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Federal Circuit Clarifies False Marking Deceptive Intent

June 12, 2010

Recently, the Federal Circuit, in Pequignot v. Solo Cup Company, clarified the high standard of deceptive intent involved in 35 U.S.C. §292, the statute prohibiting false patent marking.

The Federal Circuit first addressed the deceptive intent issue in Clontech Laboratories v. Invitrogen Corp.. The court held that: “Intent to deceive is a state of mind arising when a party acts with sufficient knowledge that what it is saying is not so and consequently that the recipient of its saying will be misled into thinking that the statement is true.” Further, the court, quoting another case, stated that this test establishes an “inference that there was a fraudulent intent.”

In Solo Cup, the Federal Circuit has clarified the impact of this test by establishing that the Clontech test creates a rebuttable presumption of deceptive intent. This rebuttable presumption can be overcome, for example, by proof of good faith. In Solo Cup this good faith was established by Solo’s reliance on advice of counsel that their actions were not prohibited. In accepting Solo Cup’s defense, the court clearly established (re-established?) the particularly high standard of proving deceptive intent.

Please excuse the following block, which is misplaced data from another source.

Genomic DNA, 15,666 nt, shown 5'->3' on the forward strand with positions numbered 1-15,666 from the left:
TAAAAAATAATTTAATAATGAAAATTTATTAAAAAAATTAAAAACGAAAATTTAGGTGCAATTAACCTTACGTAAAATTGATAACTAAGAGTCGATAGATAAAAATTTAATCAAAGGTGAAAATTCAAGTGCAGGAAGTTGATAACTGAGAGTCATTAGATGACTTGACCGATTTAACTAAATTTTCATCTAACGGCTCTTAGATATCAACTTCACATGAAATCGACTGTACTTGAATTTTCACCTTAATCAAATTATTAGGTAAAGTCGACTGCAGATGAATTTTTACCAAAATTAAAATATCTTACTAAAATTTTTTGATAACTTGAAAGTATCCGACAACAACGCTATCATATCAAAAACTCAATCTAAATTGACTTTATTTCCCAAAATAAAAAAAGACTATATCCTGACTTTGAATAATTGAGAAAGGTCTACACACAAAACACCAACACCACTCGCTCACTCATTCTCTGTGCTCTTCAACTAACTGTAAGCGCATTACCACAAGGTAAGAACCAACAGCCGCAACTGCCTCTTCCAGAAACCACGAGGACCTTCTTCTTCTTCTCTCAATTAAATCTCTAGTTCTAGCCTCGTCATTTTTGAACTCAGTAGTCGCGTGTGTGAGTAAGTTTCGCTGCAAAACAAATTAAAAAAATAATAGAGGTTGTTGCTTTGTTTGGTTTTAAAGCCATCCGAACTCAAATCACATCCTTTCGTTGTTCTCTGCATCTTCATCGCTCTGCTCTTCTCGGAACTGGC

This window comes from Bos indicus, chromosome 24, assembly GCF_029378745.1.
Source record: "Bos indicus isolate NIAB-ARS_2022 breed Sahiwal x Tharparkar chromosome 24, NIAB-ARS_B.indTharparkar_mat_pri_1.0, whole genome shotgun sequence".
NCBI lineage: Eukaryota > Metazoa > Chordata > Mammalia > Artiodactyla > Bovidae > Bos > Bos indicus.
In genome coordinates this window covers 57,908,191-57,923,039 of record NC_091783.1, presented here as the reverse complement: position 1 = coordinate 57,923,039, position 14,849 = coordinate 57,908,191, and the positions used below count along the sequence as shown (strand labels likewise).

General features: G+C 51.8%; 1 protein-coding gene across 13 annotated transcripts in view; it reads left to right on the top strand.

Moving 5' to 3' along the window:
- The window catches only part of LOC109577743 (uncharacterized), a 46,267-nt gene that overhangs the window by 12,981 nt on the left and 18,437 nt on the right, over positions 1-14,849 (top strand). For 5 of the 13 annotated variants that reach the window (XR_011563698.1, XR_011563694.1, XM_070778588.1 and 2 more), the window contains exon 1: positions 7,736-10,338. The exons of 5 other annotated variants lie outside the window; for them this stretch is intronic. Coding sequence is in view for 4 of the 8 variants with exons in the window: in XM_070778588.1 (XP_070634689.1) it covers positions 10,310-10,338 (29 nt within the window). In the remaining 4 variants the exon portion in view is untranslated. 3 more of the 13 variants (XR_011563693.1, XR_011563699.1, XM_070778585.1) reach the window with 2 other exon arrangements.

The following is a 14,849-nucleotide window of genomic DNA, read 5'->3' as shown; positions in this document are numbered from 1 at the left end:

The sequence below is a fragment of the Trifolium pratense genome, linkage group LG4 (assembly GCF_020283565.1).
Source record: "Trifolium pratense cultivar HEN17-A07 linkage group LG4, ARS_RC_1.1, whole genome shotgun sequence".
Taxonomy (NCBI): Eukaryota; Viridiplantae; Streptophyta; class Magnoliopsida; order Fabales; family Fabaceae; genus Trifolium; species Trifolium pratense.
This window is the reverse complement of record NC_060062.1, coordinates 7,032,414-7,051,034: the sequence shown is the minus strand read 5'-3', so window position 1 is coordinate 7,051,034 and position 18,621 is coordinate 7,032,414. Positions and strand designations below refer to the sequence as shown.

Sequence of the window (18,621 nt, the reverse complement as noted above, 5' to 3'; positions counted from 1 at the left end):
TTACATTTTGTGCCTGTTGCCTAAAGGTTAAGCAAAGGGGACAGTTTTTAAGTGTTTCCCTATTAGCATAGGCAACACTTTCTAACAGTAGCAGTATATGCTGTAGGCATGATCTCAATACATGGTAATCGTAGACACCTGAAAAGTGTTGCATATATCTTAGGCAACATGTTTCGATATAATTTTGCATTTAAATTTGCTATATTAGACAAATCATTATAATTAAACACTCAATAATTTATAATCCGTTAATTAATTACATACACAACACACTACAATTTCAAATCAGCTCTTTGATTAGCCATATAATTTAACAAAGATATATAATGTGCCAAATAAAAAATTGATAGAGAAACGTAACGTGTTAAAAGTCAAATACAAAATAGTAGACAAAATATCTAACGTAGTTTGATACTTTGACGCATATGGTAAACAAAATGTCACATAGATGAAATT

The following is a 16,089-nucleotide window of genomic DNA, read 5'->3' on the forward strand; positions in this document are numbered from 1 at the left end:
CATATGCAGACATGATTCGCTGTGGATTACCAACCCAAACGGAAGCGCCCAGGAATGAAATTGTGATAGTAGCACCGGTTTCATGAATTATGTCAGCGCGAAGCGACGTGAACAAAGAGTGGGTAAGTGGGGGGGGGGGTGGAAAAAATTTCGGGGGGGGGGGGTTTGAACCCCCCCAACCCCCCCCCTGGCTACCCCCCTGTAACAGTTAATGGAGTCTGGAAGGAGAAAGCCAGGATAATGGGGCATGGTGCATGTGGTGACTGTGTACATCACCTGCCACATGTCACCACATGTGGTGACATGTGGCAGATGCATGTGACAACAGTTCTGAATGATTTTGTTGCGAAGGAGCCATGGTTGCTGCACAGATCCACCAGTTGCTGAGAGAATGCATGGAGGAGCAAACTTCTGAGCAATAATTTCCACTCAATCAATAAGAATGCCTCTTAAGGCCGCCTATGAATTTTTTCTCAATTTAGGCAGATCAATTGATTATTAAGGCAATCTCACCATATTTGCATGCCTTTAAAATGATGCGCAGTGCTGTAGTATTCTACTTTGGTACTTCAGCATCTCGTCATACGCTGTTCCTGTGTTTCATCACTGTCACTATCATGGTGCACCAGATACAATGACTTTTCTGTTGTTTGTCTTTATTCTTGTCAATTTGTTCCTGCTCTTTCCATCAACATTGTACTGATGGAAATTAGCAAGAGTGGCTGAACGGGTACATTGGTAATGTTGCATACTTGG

The Federal Circuit’s clarification of §292 will hopefully quell the fears of opponents to §292. As I have previously noted, preventing false marking is an essential counter-balance to the advantages created by patent marking. Hopefully this case will demonstrate that §292 and its qui tam cause of action are not so dangerous after all, and that the statute should remain in force as-is.

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